April 25, 2015 Leave a comment
As I type this, my wife and I are recouping from a traumatic experience. Yesterday, we had just finished wrapping up a T-Ball win over Sun-Drop, a very good team. We played hard and squeezed out the win in the last inning. We play for Sonic and traditionally we go to Sonic after the game to celebrate with free burgers and cokes. This day, Levi decided he wanted to stay at the ballpark and watch the “big boys” play. We grabbed some popcorn, burgers and drinks and made our way to the top of the bleacher stands.
Just as I had finished my burger and took a swallow of my drink to wash down the last bite, out of the corner of my eye I saw Levi go over the back-end of the bleachers. I shouted his name and ran as fast as I could down the bleachers to the backside where I found him laying on his stomach with a bloody nose crying. I immediately picked him up. I was frightened. I felt I had heard my son cry daddy for the last time as he slipped off the bleacher plummeting eight feet to a concrete pad.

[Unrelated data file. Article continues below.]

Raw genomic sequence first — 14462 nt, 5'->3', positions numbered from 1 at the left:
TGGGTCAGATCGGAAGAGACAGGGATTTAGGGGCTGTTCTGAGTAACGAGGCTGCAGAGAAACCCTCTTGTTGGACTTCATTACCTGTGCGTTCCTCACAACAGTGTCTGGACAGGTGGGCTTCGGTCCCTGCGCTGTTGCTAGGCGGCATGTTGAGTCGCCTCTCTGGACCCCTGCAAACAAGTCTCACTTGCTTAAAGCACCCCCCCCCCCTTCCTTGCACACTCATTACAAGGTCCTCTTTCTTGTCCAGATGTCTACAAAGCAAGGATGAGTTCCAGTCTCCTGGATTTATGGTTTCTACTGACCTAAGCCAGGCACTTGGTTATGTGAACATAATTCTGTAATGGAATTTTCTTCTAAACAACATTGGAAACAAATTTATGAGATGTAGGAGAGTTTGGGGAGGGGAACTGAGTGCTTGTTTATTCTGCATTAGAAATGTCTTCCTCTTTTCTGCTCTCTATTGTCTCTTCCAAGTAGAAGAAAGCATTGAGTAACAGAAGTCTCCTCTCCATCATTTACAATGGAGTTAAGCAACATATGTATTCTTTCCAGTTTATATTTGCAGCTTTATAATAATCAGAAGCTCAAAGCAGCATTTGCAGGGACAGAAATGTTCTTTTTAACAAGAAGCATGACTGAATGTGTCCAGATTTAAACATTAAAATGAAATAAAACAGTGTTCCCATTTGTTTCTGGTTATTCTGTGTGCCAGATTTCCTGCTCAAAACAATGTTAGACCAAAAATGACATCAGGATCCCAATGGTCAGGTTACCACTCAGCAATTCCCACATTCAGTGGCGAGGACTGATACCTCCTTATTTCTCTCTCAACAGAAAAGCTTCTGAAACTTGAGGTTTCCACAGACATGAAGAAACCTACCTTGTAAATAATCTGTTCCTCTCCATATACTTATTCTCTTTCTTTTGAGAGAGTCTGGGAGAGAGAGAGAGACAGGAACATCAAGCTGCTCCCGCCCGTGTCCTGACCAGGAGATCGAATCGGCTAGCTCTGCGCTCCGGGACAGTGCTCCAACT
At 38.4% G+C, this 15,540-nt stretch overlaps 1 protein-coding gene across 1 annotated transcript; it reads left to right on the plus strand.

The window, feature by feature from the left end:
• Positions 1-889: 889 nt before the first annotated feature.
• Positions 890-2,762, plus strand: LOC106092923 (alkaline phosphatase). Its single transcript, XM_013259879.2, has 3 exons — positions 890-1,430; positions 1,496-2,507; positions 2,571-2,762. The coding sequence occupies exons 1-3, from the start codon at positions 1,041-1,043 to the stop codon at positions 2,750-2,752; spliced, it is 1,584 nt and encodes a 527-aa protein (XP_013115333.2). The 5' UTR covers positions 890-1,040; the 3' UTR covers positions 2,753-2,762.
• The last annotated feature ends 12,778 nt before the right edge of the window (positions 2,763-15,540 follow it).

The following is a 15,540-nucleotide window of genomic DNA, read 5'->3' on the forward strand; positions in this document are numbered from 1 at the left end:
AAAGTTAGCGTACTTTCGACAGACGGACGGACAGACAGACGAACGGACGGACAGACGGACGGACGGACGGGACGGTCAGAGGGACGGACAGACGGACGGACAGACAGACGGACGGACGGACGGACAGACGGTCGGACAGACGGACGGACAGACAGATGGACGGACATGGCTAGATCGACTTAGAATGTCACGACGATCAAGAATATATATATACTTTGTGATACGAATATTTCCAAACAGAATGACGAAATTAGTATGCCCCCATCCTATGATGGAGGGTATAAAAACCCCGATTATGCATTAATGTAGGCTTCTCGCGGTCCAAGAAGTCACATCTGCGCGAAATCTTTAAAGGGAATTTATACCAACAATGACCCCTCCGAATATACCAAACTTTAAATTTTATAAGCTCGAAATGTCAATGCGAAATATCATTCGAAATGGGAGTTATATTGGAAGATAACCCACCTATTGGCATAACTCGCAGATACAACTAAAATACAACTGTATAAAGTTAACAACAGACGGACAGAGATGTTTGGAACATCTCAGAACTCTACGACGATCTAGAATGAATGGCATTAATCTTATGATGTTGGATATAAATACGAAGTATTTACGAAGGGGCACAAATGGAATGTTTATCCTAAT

My wife was immediately behind me and began talking to him while I prayed like I had never before. I didn’t know what to do but hold my son and call out for someone to call 911. Behind her was a friend who is also a nurse with pediatric experience. She insisted we lay him down. A gentleman gave up his coat for a pillow while she calmly talked to him keeping his attention and trying to calm him as well. My wife held his hand and I sat on the ground watching everything as if it were a movie and I had been cast as the father who stupidly took his family to the dangerous top bleacher.
I had a lady comforting me and trying to calm me down as well. Another friend came over who is an EMT to make sure there was nothing else that could be done. The crowd gathered and all the games stopped while we struggled to make sure my four-year old son was going to be ok. I could hear the sirens from the ambulance as it was making its way to the ball field.